Geoffry Canada told you a long time ago, Superman ain’t coming. Perhaps it’s time we stop telling the wrong story and cease with the nihilistic awfulization that puts our people into a hopelessly pornographic loop as if trauma-informed appeals to emotion will shock a movable public into exhibiting a new level of care for us.
That train isn’t coming. Maybe we should walk. Fast.
We can and should pray three times a day to God for salvation, but I assume His response would be “what did you do with all those tools and resources I gave you.”
All those organizations, budgets, fancy hotel conferences, suits, ties, degrees, car leases, grants, contracts, jobs in the system, mega-churches, bougie networks, and so on?
“See, God, what had happened was….”
Admit it, even in a time where lazy talk of trauma and inequality and gaps has created consulting syndicates for the academy-born siblings of Captain Obvious, black Americans are neither too broke nor too ignorant to author white-free solutions to the most debilitating black challenges.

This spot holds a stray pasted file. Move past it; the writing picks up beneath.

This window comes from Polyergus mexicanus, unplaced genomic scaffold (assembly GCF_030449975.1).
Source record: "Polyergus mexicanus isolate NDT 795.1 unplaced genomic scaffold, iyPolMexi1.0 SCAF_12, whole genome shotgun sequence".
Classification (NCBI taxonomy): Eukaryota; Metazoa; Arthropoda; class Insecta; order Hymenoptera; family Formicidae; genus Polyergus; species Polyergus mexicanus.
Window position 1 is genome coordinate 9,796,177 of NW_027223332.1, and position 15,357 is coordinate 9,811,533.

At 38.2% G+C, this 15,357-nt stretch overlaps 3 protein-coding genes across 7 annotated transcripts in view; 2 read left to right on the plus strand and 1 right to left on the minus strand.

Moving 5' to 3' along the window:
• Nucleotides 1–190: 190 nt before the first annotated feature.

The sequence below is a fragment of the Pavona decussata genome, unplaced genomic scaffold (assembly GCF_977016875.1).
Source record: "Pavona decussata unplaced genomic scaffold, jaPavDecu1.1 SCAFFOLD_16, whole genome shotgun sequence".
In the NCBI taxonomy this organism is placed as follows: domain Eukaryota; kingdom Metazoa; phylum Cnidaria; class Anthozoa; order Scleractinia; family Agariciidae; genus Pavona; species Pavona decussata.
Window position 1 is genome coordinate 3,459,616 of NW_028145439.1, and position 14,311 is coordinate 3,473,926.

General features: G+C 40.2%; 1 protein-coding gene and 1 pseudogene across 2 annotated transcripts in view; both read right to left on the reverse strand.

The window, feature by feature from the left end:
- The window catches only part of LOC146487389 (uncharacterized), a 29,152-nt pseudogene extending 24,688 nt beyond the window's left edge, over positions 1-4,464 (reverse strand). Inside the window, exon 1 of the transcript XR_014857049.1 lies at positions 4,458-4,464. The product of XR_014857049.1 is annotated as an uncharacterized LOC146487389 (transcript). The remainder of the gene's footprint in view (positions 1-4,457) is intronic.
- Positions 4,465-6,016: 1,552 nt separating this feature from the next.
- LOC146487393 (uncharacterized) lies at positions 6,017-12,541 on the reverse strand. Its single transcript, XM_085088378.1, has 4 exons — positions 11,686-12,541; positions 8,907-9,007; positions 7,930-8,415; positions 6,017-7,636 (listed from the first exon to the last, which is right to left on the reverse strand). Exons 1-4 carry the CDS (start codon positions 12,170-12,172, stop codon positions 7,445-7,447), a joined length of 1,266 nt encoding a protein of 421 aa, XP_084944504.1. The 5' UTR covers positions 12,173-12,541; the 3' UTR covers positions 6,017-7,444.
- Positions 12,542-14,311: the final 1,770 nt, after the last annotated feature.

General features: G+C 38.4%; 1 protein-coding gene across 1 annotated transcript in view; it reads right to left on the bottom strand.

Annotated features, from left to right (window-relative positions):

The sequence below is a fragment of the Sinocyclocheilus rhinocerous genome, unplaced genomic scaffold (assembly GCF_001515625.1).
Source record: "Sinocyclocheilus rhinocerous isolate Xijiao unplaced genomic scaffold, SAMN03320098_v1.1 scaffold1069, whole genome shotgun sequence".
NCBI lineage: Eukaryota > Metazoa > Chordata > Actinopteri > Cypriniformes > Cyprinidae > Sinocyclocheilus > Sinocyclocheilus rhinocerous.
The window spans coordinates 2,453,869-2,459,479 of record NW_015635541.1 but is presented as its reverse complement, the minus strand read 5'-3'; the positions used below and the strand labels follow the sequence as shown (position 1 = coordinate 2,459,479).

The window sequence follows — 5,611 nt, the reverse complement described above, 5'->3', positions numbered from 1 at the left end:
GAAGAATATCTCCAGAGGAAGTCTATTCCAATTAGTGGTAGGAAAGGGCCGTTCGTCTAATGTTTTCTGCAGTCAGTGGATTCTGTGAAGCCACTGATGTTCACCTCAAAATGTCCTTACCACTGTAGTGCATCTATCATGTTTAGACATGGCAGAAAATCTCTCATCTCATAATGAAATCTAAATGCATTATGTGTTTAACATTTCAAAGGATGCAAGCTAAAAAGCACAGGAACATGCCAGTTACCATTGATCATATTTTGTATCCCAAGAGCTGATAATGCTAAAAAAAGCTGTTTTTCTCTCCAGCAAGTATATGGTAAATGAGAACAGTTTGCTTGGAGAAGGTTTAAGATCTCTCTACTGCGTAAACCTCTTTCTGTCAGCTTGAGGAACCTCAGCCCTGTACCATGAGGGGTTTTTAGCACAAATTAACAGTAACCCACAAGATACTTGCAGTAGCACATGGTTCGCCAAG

Among those solutions must be new schools, new pedagogy, new practices, and new systems of power and control. This is not a time to rethink, redesign, reconstruct, replicate or reform. Creating the next beta version of oppression is a rather stupid waste of our potential, so let’s use what we have and what we know to step outside of the past paradigm that has hold of us like a noose and invent our way to freedom.
Not only can we develop our own educational capital, we must. There is no hope or justice in turning our kids over to systems that are so indifferent to their success that it borders on hate.
I’m so happy about the promise of this upcoming meeting to develop a blueprint that will save our children from schools that have too little of everything we need, including expertise, strong curriculum, effective teaching, cultural competence, historical relevance, and commitment to black success.
One last word on this amazing upcoming meeting: I won’t be attending.
Not because I don’t want to attend, but because the meeting is a figment of my imagination. It isn’t happening in reality.
Shame on us.